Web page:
Even light drinking has been shown to increase a person’s risk of hypertension. If you’re an otherwise healthy adult and want to drink alcohol, limit your intake to 1-2 alcoholic beverages a day at most.

Regulate weight

Weight isn’t always an indicator of health, but in some cases, being overweight can cause your heart to work harder and increase your blood pressure.

If you are overweight and at risk for developing hypertension, your doctor may recommend weight loss if appropriate. Even losing 10 pounds can help lower your blood pressure.

If you’re trying to lose weight, your doctor can suggest ideas to do so. Weight-loss tools like healthy diet and exercise can also help to keep your blood pressure at healthy levels.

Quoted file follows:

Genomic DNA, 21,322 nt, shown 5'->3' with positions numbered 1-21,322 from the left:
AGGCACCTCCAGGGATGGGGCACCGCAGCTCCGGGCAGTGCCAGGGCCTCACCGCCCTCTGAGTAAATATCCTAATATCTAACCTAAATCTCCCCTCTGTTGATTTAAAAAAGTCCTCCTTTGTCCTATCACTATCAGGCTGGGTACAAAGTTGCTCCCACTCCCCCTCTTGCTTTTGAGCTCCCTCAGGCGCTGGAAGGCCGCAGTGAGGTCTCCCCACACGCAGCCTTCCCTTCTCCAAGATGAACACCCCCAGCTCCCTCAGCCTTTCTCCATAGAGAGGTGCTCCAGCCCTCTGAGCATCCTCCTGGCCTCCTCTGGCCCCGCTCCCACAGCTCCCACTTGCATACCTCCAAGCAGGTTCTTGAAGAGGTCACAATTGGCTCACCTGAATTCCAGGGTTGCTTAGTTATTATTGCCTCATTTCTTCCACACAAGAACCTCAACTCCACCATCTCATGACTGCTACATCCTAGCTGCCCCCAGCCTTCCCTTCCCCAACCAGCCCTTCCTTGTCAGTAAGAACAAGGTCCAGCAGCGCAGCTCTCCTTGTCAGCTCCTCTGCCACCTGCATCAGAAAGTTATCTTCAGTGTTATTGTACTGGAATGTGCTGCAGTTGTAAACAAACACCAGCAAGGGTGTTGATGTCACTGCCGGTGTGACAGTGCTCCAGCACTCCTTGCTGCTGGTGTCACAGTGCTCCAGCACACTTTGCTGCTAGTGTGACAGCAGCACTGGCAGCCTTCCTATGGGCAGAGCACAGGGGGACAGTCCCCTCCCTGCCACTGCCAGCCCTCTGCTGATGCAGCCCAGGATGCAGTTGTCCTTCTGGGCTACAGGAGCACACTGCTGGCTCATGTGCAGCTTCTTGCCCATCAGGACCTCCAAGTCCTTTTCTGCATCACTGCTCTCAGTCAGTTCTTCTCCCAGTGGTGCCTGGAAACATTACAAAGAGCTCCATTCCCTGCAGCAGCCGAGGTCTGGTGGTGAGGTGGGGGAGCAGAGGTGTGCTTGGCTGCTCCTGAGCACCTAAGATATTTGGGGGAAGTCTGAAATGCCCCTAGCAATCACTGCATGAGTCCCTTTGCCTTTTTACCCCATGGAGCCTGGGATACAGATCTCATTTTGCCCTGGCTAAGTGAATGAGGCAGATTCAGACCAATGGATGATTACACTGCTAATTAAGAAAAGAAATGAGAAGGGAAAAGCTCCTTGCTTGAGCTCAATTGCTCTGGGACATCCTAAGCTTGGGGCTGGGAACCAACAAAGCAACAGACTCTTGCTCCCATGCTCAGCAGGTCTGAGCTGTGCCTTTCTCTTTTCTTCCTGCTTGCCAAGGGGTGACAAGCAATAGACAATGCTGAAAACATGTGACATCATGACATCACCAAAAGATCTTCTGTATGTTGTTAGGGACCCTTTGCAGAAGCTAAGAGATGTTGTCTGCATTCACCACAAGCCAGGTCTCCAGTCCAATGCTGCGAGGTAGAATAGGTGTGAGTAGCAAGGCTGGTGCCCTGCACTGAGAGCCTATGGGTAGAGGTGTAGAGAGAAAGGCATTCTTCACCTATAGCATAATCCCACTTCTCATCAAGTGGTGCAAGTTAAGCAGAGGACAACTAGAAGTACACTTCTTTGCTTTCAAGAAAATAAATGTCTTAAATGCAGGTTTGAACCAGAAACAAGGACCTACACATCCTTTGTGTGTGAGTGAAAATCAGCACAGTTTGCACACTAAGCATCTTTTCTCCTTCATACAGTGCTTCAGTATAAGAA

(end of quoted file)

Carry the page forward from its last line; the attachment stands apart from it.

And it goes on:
Reduce stress

When you’re stressed, your body releases hormones that can cause your heart to pump faster and your blood vessels to narrow, which can result in high blood pressure.

If you consider yourself an anxious person or you’re going through a stressful situation, your doctor, or a psychotherapist, can recommend coping tools. Some of the most effective ways to reduce stress levels include: 

  • Meditation and mindfulness 
  • Deep breathing exercises
  • Exercise, such as yoga
  • Journaling about your thoughts and feelings
  • Simplifying your schedule
  • Keeping a consistent sleep routine
  • Eating a nutritious diet

If lifestyle changes don’t help, your doctor may recommend psychotherapy or medication to manage your anxiety and stress levels.